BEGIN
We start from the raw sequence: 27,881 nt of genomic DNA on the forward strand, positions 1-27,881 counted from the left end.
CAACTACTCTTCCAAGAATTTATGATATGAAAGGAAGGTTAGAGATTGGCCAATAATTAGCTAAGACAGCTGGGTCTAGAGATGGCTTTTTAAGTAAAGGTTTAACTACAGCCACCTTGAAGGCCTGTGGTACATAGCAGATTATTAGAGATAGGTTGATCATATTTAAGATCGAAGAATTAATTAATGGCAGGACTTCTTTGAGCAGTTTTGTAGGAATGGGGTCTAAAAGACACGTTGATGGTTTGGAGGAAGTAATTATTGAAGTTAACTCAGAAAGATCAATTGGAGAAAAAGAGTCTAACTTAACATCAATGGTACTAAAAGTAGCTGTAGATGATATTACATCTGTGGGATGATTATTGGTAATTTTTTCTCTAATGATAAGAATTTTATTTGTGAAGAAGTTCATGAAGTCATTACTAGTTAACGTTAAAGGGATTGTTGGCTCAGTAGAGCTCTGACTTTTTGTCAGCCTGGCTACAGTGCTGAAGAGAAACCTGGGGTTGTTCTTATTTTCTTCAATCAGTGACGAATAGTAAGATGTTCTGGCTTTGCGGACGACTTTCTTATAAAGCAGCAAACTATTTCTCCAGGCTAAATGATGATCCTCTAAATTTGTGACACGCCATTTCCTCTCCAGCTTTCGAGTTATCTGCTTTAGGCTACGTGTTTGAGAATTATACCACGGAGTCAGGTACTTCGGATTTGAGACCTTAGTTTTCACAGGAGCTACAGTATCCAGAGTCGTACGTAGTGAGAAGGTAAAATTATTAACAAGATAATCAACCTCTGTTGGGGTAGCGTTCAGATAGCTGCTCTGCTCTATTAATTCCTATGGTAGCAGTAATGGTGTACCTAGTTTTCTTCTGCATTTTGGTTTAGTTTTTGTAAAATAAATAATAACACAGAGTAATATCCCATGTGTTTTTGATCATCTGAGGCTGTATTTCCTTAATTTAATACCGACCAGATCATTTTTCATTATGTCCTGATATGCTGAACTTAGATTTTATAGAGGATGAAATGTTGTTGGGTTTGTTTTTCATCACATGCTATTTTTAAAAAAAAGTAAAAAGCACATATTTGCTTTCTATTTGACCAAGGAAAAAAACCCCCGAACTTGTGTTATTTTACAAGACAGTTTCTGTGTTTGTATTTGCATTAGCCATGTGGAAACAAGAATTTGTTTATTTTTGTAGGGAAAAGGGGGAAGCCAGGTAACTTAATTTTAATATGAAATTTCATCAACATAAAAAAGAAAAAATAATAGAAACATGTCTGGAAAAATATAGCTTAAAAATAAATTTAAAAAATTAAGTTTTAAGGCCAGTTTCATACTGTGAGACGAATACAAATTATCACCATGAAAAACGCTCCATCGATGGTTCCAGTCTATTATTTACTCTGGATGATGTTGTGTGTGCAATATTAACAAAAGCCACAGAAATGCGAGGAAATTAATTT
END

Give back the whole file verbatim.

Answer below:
We start from the raw sequence: 27,881 nt of genomic DNA on the forward strand, positions 1-27,881 counted from the left end.
CAACTACTCTTCCAAGAATTTATGATATGAAAGGAAGGTTAGAGATTGGCCAATAATTAGCTAAGACAGCTGGGTCTAGAGATGGCTTTTTAAGTAAAGGTTTAACTACAGCCACCTTGAAGGCCTGTGGTACATAGCAGATTATTAGAGATAGGTTGATCATATTTAAGATCGAAGAATTAATTAATGGCAGGACTTCTTTGAGCAGTTTTGTAGGAATGGGGTCTAAAAGACACGTTGATGGTTTGGAGGAAGTAATTATTGAAGTTAACTCAGAAAGATCAATTGGAGAAAAAGAGTCTAACTTAACATCAATGGTACTAAAAGTAGCTGTAGATGATATTACATCTGTGGGATGATTATTGGTAATTTTTTCTCTAATGATAAGAATTTTATTTGTGAAGAAGTTCATGAAGTCATTACTAGTTAACGTTAAAGGGATTGTTGGCTCAGTAGAGCTCTGACTTTTTGTCAGCCTGGCTACAGTGCTGAAGAGAAACCTGGGGTTGTTCTTATTTTCTTCAATCAGTGACGAATAGTAAGATGTTCTGGCTTTGCGGACGACTTTCTTATAAAGCAGCAAACTATTTCTCCAGGCTAAATGATGATCCTCTAAATTTGTGACACGCCATTTCCTCTCCAGCTTTCGAGTTATCTGCTTTAGGCTACGTGTTTGAGAATTATACCACGGAGTCAGGTACTTCGGATTTGAGACCTTAGTTTTCACAGGAGCTACAGTATCCAGAGTCGTACGTAGTGAGAAGGTAAAATTATTAACAAGATAATCAACCTCTGTTGGGGTAGCGTTCAGATAGCTGCTCTGCTCTATTAATTCCTATGGTAGCAGTAATGGTGTACCTAGTTTTCTTCTGCATTTTGGTTTAGTTTTTGTAAAATAAATAATAACACAGAGTAATATCCCATGTGTTTTTGATCATCTGAGGCTGTATTTCCTTAATTTAATACCGACCAGATCATTTTTCATTATGTCCTGATATGCTGAACTTAGATTTTATAGAGGATGAAATGTTGTTGGGTTTGTTTTTCATCACATGCTATTTTTAAAAAAAAGTAAAAAGCACATATTTGCTTTCTATTTGACCAAGGAAAAAAACCCCCGAACTTGTGTTATTTTACAAGACAGTTTCTGTGTTTGTATTTGCATTAGCCATGTGGAAACAAGAATTTGTTTATTTTTGTAGGGAAAAGGGGGAAGCCAGGTAACTTAATTTTAATATGAAATTTCATCAACATAAAAAAGAAAAAATAATAGAAACATGTCTGGAAAAATATAGCTTAAAAATAAATTTAAAAAATTAAGTTTTAAGGCCAGTTTCATACTGTGAGACGAATACAAATTATCACCATGAAAAACGCTCCATCGATGGTTCCAGTCTATTATTTACTCTGGATGATGTTGTGTGTGCAATATTAACAAAAGCCACAGAAATGCGAGGAAATTAATTT